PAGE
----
Country Reports on Terrorism 2010 - New Zealand
|Publisher||United States Department of State|
|Publication Date||18 August 2011|
|Cite as||United States Department of State, Country Reports on Terrorism 2010 - New Zealand, 18 August 2011, available at: http://www.refworld.org/docid/4e52481d32.html [accessed 16 August 2017]|
|Disclaimer||This is not a UNHCR publication. UNHCR is not responsible for, nor does it necessarily endorse, its content. Any views expressed are solely those of the author or publisher and do not necessarily reflect those of UNHCR, the United Nations or its Member States.|
Overview: New Zealand continued working cooperatively with the United States and other countries on bilateral, regional, and global levels to fight terrorism, including nuclear terrorism. New Zealand particularly took an active leadership role in the Asia-Pacific region in multilateral counterterrorism organizations. New Zealand focused a great deal of effort on helping build the capacity of small pacific island countries in all areas of counterterrorism and actively contributed to international efforts to counter the radicalization of Islam and violent extremism.
Countering Terrorist Finance: New Zealand is not a major regional or offshore financial center and was a low threat environment for terrorist finance. Under the Financial Transaction Reporting Act 1996, financial institutions were required to report transactions suspected of being linked to money-laundering to the New Zealand Police Financial Intelligence Unit (FIU). In 2010, the FIU received approximately 3,040 Suspicious Transaction Reports.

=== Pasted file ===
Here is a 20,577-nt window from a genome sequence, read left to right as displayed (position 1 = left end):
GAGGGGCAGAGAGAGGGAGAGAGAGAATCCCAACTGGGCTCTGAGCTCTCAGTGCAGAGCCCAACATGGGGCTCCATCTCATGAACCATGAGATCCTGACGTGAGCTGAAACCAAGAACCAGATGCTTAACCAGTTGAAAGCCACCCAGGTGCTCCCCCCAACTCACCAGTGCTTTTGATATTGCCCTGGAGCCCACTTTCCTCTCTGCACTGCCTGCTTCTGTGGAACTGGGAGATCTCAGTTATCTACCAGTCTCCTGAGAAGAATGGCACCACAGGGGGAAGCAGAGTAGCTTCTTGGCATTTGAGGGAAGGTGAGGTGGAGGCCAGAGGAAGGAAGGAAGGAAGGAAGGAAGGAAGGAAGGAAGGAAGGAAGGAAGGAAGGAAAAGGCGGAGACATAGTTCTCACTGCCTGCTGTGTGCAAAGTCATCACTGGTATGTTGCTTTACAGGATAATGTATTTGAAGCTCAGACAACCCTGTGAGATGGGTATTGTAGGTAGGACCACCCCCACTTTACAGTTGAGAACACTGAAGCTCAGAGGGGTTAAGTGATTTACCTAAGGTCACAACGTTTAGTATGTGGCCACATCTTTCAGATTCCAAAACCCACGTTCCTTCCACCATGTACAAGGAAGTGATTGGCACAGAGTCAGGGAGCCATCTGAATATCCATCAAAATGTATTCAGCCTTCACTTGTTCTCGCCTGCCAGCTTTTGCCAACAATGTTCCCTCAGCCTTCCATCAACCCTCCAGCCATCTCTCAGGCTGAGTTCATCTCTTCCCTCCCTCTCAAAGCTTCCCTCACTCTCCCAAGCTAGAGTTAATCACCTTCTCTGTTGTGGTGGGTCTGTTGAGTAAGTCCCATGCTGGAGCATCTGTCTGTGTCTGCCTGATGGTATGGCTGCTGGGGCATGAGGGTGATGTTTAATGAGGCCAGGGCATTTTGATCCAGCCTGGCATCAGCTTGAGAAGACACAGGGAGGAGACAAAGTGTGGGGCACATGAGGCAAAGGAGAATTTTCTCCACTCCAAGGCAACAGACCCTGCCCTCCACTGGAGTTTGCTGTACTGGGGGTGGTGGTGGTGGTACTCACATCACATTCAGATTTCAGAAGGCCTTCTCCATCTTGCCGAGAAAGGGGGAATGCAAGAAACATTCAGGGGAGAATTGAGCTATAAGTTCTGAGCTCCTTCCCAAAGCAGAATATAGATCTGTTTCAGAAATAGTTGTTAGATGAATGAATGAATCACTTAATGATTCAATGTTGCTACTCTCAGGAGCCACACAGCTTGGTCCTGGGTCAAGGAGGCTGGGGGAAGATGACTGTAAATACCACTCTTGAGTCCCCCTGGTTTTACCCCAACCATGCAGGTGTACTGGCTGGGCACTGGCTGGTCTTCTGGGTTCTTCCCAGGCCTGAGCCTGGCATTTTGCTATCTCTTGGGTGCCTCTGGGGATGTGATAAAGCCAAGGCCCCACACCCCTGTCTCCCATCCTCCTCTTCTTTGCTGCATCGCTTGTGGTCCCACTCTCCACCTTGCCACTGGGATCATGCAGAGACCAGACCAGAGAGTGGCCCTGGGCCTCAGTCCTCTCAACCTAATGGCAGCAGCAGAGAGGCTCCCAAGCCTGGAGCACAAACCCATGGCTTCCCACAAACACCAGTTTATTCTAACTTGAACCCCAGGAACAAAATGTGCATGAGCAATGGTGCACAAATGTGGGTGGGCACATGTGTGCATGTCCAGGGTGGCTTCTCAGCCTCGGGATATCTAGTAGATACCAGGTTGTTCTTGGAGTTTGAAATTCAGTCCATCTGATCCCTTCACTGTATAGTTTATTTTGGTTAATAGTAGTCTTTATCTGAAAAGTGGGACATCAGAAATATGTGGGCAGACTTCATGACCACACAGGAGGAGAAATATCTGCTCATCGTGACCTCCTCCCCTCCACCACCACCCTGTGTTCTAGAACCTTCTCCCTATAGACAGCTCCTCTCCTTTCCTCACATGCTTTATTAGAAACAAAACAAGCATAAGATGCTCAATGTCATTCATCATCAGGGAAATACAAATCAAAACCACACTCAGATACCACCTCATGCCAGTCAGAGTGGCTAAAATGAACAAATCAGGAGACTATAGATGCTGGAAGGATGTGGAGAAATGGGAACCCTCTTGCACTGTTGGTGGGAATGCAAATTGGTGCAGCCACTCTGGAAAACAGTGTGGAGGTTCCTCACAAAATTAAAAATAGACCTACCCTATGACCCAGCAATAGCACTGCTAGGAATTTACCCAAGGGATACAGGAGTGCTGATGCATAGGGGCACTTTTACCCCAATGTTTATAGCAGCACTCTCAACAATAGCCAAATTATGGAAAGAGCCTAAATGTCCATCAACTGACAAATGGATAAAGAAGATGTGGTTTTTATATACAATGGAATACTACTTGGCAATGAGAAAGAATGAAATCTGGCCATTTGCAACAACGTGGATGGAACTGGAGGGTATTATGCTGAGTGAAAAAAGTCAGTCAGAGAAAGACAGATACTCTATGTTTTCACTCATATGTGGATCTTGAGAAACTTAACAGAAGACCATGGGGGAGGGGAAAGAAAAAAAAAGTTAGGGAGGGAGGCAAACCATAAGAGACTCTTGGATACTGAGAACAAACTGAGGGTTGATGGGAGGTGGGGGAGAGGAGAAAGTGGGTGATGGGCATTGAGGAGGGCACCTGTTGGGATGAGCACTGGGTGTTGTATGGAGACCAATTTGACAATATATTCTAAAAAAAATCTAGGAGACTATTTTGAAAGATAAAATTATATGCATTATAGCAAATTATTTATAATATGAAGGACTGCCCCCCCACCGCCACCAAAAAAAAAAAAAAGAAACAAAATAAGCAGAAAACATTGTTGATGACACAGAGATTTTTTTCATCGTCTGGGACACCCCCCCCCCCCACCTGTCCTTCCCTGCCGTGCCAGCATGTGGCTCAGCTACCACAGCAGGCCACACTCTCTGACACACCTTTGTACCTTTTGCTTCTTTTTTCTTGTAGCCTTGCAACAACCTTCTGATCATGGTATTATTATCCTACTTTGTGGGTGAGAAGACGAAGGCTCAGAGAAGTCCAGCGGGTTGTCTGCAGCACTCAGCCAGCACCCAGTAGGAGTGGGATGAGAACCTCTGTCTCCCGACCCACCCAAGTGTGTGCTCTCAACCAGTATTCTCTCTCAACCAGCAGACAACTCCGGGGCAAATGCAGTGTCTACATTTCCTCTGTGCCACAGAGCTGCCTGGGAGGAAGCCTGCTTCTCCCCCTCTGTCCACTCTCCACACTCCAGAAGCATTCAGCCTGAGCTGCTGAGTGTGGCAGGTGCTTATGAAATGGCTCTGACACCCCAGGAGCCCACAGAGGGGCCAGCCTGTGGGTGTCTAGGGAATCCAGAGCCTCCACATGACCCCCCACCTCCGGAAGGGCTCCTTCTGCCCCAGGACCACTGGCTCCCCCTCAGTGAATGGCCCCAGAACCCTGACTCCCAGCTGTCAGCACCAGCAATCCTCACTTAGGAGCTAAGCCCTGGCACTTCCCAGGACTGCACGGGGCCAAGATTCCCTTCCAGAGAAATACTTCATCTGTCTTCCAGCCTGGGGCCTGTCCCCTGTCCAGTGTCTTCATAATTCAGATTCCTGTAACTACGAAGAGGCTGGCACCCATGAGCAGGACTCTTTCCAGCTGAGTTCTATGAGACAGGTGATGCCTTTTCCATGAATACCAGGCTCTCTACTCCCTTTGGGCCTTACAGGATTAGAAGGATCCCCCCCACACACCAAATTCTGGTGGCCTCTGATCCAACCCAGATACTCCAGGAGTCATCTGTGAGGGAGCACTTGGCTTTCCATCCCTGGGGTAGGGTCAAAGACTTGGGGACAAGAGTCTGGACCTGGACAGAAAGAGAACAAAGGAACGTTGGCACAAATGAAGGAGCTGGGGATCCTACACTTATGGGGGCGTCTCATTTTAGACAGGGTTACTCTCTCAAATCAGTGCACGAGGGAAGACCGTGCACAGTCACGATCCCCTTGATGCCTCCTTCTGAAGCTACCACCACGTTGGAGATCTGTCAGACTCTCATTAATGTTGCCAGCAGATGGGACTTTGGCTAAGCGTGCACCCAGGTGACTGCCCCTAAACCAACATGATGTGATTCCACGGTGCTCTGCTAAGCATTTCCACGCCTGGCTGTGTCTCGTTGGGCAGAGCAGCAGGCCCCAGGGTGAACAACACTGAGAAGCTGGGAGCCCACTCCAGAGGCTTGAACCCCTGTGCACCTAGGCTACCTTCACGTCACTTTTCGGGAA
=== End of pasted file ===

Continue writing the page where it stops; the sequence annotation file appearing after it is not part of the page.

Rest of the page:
In February 2010, New Zealand announced its first designations of non-UN listed terrorist entities; 14 non-UN listed entities were designated. All designated terrorist entities are subject to criminal sanctions under New Zealand law and those prosecutions based on non-UN lists are subject to court challenge.
New Zealand provided funding for the Asia-Pacific Group on Money Laundering's 2010 technical assistance and training program with Pacific Island countries.
Regional and International Cooperation: New Zealand actively worked in the Asia-Pacific region on counterterrorism issues and demonstrated a strong commitment to building the counterterrorism capabilities of the small island states of the Pacific region, in particular, legislative and operational capacity building projects.
On November 16-18, New Zealand and the United States co-hosted the Trans-Pacific Symposium on Dismantling Transnational Illicit Networks in Christchurch. Over one hundred officials from 23 Pacific Rim economies and several international organizations participated. The event brought together law enforcement, customs, and other agencies from around the Pacific basin to discuss how to best counter transnational illicit activity, including terrorist-related threats. The event concluded with the Co-Chairs' Summary of Outcomes document in which participants agreed to increase cooperation in the region.
On March 29-30, New Zealand hosted the Second ASEAN Regional Forum (ARF) inter-session meeting on maritime security in Auckland. New Zealand, Indonesia, and Japan jointly chaired the meeting, which included 150 delegates representing the 26 member nations of the ARF with the exception of North Korea.
New Zealand continued its active contribution to the Global Initiative to Combat Nuclear Terrorism (GICNT) with a particular focus on supporting GICNT activities in the Asia-Pacific region and working with GICNT partners to develop a "model GICNT tabletop exercise".
Countering Radicalization and Violent Extremism: The Government of New Zealand continued its funding of counter-radicalization work in Southeast Asia out of the Ministry of Foreign Affairs' Asia Security Fund. Most of New Zealand's funding went to cross-cultural and interfaith projects focused on youth, media, and education. The government also contributed to the development of 'Know Your Neighbors,' a regional education resource aimed at high school students in Southeast Asia and Australasia that sought to build greater understanding and respect of different cultures and religions, thereby helping to bridge some of the divides between societies around the region.